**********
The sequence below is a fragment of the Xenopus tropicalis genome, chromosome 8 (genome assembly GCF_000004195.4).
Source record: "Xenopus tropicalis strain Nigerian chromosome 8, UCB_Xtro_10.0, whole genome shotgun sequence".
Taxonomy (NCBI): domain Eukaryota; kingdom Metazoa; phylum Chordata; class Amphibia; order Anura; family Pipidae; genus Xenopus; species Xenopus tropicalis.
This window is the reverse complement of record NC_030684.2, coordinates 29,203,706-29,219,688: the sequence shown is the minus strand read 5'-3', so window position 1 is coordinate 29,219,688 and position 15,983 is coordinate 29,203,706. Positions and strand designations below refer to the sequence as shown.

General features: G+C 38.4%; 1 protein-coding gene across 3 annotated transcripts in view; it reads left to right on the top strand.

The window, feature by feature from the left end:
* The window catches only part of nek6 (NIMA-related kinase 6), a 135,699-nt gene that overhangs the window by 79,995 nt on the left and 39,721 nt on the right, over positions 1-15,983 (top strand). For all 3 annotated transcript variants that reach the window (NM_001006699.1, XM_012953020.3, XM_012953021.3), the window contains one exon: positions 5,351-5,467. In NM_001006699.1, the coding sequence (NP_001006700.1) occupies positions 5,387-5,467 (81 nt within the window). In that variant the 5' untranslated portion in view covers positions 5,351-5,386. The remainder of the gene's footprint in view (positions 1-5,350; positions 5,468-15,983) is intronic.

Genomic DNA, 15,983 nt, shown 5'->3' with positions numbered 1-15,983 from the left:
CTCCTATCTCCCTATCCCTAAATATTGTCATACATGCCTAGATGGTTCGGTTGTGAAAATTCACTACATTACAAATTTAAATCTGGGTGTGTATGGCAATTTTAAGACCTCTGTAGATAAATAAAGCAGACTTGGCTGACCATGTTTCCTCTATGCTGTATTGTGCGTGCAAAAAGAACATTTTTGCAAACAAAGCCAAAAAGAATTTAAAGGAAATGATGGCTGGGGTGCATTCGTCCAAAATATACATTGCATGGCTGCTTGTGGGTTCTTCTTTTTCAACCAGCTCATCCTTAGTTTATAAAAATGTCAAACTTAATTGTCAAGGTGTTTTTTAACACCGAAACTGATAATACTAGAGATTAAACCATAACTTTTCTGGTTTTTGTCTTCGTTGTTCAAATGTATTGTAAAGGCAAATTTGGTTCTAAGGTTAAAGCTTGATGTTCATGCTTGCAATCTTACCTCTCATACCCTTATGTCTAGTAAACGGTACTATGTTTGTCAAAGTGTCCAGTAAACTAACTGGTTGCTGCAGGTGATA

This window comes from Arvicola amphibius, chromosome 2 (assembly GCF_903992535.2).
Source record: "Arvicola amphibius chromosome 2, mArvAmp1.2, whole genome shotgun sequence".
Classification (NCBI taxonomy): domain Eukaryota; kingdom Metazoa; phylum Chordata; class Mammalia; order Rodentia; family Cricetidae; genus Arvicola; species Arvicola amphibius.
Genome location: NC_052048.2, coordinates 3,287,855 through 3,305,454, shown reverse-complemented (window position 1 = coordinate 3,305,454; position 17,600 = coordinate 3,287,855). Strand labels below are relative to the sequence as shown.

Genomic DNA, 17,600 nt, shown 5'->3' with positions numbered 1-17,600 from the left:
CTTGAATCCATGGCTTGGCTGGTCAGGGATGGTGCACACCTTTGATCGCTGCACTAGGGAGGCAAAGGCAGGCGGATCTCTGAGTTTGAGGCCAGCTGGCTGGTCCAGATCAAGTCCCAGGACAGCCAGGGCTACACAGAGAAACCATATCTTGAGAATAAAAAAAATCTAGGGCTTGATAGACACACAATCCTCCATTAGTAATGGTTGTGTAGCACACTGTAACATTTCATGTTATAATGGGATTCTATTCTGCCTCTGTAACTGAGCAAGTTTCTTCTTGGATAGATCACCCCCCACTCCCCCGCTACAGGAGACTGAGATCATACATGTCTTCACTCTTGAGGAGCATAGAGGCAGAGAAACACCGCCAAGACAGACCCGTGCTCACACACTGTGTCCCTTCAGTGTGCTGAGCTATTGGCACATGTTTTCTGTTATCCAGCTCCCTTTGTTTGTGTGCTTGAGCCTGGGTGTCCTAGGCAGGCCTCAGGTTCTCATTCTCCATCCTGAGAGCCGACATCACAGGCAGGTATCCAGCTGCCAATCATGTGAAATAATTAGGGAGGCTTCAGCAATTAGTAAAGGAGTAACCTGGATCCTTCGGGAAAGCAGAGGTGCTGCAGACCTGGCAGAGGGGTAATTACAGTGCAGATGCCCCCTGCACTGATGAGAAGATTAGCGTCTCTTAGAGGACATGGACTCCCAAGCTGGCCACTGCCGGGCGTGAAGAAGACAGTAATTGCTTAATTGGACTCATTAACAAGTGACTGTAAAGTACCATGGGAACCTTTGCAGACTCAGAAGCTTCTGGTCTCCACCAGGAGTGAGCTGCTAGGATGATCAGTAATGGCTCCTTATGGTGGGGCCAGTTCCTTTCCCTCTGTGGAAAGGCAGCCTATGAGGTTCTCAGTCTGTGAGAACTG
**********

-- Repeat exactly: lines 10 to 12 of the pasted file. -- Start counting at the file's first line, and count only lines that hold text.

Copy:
This window comes from Arvicola amphibius, chromosome 2 (assembly GCF_903992535.2).
Source record: "Arvicola amphibius chromosome 2, mArvAmp1.2, whole genome shotgun sequence".
Classification (NCBI taxonomy): domain Eukaryota; kingdom Metazoa; phylum Chordata; class Mammalia; order Rodentia; family Cricetidae; genus Arvicola; species Arvicola amphibius.